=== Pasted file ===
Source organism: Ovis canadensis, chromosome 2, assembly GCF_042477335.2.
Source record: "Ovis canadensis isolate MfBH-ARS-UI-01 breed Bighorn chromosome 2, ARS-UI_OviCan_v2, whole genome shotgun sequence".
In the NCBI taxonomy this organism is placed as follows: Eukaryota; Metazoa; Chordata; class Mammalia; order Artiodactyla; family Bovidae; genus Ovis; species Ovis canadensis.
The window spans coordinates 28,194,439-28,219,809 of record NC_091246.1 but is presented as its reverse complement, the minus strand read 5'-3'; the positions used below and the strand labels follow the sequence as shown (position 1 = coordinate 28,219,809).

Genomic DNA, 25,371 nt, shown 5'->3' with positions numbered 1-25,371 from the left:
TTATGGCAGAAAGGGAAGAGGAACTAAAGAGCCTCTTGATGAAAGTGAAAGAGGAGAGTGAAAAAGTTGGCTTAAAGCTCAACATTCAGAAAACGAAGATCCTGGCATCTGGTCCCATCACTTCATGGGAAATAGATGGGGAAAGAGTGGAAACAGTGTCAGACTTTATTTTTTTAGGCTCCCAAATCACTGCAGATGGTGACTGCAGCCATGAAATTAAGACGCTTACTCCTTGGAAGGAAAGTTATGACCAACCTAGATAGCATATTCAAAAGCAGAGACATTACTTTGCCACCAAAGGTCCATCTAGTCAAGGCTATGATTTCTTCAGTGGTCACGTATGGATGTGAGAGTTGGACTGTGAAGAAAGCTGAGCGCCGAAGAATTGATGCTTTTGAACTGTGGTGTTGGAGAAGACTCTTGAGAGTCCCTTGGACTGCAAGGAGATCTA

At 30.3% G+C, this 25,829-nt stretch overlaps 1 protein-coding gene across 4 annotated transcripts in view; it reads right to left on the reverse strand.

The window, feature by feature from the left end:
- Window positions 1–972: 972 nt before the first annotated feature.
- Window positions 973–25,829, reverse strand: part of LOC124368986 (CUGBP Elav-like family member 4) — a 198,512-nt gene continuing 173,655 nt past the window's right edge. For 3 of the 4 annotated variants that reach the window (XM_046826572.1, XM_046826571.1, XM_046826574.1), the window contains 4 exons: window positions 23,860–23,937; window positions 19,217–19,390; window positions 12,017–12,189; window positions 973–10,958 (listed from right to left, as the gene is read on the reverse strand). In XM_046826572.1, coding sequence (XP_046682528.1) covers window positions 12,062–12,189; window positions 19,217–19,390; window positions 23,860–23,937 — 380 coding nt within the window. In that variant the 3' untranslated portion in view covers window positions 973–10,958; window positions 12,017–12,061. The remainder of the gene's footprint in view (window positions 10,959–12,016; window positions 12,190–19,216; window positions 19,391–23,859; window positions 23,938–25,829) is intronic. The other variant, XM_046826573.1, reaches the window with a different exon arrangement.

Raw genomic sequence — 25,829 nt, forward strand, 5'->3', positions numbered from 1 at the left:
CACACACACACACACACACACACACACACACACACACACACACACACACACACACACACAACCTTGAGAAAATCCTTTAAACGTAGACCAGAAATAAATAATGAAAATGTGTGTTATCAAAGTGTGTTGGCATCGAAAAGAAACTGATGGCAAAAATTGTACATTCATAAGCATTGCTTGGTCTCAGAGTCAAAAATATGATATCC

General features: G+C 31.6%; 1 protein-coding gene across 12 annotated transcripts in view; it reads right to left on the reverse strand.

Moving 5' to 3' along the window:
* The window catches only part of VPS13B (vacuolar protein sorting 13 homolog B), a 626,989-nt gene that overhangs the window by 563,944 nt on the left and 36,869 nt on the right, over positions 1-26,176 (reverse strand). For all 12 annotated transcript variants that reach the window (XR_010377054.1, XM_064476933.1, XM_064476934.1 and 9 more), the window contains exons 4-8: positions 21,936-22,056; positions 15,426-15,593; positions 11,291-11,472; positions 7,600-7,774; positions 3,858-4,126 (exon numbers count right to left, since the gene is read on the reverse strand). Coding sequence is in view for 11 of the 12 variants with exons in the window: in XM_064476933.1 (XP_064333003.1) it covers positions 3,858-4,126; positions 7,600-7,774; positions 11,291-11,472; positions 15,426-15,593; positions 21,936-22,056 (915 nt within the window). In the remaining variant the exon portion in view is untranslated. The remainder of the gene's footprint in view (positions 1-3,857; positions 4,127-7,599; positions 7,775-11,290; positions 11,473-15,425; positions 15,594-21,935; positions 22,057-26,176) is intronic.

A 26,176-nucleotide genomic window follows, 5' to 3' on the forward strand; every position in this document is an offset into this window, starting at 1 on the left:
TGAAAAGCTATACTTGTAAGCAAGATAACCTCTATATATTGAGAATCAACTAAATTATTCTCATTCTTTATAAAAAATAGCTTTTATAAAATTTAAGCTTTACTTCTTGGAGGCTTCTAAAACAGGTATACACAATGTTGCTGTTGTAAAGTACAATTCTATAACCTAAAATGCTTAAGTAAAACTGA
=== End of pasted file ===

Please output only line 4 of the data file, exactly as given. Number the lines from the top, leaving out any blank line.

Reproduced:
The window spans coordinates 28,194,439-28,219,809 of record NC_091246.1 but is presented as its reverse complement, the minus strand read 5'-3'; the positions used below and the strand labels follow the sequence as shown (position 1 = coordinate 28,219,809).